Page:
The good news is, there are resources out there that provide a “middle ground” between a full-blown class and going it completely alone.  A number of sites now offer one-on-one Skype/video lessons at times suitable for you and at much more affordable prices than a tutor in your own country is likely to cost (if you live in a developed Western country), so you can get Chinese lessons from the comfort of your own home.  Lang8 is another very good resource where you can get your writing checked and corrected by a native Chinese speaker (for free), in exchange for correcting some English learners’ writing samples.  And of course, there may be language exchange opportunities or meetup groups in your home city as well.

So there are three things you should consider when deciding whether to learn Chinese by self-study.  It can be a daunting prospect to try and learn such a notoriously difficult language all by yourself, but in some cases, it may well be the best and most efficient option.  And besides, even if you’re going the self-study route, you’re not all alone – we’re here!

Can I learn Chinese by self-study?

There are a number of reasons why you may wish to bypass Chinese teachers and group classes to study Chinese alone.  Perhaps you find classes too expensive.  Or perhaps you’re frustrated by the pace of classes and think you can do better on your own.  Or there might not be any classes near you that fit into your busy schedule.  Maybe you only want to dabble in Chinese, and aren’t sure if you’re serious enough to commit to real classes.  All of these reasons have applied to me at some stage of my Chinese learning journey.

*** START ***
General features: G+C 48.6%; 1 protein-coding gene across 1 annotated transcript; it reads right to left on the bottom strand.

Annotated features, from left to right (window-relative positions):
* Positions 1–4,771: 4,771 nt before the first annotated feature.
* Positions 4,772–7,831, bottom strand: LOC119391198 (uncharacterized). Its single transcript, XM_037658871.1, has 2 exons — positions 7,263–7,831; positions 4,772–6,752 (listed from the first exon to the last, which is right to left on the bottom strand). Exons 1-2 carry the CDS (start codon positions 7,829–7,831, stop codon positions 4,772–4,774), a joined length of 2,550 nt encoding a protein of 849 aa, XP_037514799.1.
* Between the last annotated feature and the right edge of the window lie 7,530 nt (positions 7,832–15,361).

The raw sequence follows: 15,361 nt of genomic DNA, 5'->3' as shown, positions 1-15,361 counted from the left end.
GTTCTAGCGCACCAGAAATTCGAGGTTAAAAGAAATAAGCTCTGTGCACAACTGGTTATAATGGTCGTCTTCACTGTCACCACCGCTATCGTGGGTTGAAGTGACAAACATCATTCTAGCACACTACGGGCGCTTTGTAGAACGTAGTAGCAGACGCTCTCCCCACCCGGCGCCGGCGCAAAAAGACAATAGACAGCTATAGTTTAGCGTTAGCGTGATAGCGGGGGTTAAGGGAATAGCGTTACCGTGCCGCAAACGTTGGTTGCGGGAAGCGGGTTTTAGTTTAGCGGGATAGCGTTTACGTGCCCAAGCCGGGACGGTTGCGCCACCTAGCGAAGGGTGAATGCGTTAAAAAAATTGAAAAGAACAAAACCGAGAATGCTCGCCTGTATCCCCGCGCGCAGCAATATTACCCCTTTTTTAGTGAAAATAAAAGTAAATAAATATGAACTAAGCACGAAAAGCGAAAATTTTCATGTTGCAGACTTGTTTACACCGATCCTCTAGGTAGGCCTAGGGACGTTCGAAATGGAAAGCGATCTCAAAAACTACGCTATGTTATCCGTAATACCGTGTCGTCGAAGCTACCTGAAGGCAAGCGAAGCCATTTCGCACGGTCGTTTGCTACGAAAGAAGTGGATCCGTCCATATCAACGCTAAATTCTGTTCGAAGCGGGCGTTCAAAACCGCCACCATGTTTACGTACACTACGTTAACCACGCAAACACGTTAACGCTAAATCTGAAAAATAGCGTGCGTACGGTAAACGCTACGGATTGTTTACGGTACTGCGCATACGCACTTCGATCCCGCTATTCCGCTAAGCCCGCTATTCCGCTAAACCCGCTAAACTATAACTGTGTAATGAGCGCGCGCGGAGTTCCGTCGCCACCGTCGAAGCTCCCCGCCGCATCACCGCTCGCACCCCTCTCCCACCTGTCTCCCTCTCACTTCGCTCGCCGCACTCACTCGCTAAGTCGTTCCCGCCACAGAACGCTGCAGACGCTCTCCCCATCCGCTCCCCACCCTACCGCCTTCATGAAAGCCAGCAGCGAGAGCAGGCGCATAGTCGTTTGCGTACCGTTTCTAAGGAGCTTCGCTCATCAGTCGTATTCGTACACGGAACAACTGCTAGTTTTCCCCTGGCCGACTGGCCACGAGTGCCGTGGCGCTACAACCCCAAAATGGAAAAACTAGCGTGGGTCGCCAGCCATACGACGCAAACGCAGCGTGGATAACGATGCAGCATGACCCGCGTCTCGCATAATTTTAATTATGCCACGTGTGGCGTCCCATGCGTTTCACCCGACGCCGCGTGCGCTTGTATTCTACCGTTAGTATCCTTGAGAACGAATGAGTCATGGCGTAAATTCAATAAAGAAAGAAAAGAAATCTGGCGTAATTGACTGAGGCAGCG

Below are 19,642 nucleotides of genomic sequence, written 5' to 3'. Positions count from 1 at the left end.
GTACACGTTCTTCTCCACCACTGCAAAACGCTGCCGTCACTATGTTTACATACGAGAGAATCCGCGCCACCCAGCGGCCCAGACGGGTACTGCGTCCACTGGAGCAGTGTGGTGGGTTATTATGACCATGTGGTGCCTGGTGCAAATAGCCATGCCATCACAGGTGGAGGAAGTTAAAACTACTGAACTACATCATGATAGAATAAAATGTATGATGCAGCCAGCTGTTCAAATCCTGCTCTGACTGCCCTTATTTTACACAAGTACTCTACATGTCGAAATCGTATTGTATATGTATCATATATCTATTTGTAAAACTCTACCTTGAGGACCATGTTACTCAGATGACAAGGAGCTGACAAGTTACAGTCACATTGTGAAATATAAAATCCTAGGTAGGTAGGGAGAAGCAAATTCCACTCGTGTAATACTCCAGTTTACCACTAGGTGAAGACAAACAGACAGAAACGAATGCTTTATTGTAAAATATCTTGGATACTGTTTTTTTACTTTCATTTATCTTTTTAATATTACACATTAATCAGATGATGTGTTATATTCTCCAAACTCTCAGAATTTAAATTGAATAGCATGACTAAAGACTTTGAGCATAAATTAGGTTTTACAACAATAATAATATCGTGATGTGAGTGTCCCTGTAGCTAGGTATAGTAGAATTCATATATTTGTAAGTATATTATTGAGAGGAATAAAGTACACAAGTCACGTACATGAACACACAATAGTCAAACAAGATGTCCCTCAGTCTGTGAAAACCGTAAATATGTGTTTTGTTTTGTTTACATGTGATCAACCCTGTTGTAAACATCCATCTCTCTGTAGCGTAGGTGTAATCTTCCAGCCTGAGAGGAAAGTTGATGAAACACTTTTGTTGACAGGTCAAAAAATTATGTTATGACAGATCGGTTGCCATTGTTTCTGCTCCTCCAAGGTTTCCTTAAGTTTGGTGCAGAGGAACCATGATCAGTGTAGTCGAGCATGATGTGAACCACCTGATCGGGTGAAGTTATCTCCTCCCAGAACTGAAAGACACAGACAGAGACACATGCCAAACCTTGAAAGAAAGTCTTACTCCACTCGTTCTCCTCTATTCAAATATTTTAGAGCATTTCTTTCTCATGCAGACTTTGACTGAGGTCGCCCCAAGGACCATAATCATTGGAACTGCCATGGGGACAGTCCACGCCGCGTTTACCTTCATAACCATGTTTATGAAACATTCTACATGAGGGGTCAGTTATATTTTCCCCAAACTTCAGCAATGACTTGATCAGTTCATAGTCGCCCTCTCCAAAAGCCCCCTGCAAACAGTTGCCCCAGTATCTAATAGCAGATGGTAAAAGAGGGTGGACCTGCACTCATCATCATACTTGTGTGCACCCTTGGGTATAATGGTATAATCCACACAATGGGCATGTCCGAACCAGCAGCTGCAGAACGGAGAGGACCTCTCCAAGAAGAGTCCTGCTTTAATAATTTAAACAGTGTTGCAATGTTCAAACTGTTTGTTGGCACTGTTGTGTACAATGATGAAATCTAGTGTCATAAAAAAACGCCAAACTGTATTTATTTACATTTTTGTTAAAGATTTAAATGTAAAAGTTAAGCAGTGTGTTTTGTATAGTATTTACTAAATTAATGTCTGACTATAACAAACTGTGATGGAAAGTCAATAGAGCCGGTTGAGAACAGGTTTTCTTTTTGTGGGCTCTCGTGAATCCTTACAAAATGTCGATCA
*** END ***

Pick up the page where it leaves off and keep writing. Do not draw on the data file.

I have tried beginner group classes, and found them too easy and poor value for money.  I have tried intermediate/advanced group classes and found that, even though there were only 2-4 of us in the class (people joined and left during the time I was there), we were all at different levels and had different strengths and weaknesses, making it difficult for the teacher to accommodate us all.  And I have also tried one-on-one classes with a native Chinese teacher too.  By far, these were the best classes but were also fairly expensive (well, I was in China at the time so they weren’t that expensive really, but I was also on a very tight budget as I was taking a year off).

Most of my Chinese progress has come about by self-study.  Now, “self-study” obviously doesn’t mean I learned Chinese completely by myself in a vacuum; after all, you need to practise a language with others to become any good at it.  Self-study can involve language partners, language meetups, practising with friends, and posting on forums.  I just use the term “self-study” to describe study that is done without a teacher or actual classes.

And, to answer the question posed in the title of this post: yes, you absolutely can learn Chinese by self-study.  Whether or not you should, however, is a different question.  In the next post, I’ll outline the things you should consider before embarking on a programme of self-study.  If you do decide to go it alone, I will help you on your journey by pointing out some useful resources (there are truly amazing ones out there) and give you some tips about the things I’ve learned along the way.  Good luck, and 加油!